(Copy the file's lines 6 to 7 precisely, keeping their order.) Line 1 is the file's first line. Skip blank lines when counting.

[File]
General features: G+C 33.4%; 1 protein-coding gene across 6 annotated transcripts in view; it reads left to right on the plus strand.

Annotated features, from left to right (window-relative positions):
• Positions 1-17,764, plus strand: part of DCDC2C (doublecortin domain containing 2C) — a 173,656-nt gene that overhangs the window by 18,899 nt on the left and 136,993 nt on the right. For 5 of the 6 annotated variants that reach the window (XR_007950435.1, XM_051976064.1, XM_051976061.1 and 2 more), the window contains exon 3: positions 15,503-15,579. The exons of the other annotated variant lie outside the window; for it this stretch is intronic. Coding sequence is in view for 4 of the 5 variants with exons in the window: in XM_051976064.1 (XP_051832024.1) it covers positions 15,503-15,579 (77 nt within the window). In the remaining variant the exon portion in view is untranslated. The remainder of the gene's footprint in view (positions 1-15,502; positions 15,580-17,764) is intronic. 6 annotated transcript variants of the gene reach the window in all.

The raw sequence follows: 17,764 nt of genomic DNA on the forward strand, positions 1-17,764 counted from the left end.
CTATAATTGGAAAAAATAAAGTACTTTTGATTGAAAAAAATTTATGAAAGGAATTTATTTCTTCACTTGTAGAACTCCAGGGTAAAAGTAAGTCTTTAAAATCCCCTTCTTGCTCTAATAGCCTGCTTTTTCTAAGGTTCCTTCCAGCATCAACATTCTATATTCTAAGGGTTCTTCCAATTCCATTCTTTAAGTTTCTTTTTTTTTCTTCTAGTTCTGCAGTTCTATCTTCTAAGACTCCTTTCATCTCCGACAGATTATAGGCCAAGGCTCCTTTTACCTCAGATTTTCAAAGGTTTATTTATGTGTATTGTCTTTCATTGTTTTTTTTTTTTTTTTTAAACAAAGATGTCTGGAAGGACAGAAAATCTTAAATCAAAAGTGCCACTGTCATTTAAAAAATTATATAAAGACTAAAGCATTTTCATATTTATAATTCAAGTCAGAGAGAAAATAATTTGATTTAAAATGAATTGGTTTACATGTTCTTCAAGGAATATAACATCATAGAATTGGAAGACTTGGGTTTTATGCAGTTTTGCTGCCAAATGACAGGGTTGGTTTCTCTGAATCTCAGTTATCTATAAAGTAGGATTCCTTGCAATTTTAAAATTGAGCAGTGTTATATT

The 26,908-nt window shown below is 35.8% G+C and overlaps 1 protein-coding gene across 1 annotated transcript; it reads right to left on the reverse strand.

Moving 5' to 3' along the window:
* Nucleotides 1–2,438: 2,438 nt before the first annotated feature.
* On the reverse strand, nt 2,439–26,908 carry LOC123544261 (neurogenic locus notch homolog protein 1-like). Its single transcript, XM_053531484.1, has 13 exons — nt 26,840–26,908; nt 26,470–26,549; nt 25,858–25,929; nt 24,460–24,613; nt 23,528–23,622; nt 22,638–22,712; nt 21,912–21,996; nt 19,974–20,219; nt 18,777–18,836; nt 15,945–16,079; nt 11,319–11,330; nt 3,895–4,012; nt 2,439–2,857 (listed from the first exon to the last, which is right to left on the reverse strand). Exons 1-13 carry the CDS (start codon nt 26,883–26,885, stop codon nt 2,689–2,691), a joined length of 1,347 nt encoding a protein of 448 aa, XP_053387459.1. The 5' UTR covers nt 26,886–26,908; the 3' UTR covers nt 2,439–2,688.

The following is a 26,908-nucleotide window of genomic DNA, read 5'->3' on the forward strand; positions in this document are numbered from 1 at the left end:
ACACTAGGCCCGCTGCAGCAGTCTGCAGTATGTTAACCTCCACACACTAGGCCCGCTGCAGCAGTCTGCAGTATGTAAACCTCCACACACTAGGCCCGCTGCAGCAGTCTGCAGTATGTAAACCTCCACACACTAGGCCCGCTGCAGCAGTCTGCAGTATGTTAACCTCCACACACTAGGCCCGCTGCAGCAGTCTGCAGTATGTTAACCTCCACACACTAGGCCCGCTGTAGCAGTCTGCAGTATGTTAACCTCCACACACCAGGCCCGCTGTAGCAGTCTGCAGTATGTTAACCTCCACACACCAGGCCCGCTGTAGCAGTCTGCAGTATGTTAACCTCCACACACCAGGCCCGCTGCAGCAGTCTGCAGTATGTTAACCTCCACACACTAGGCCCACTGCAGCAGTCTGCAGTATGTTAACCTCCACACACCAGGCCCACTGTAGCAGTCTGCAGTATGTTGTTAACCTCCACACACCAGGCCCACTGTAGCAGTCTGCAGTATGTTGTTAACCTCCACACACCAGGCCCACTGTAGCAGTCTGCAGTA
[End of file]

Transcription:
The 26,908-nt window shown below is 35.8% G+C and overlaps 1 protein-coding gene across 1 annotated transcript; it reads right to left on the reverse strand.

Moving 5' to 3' along the window: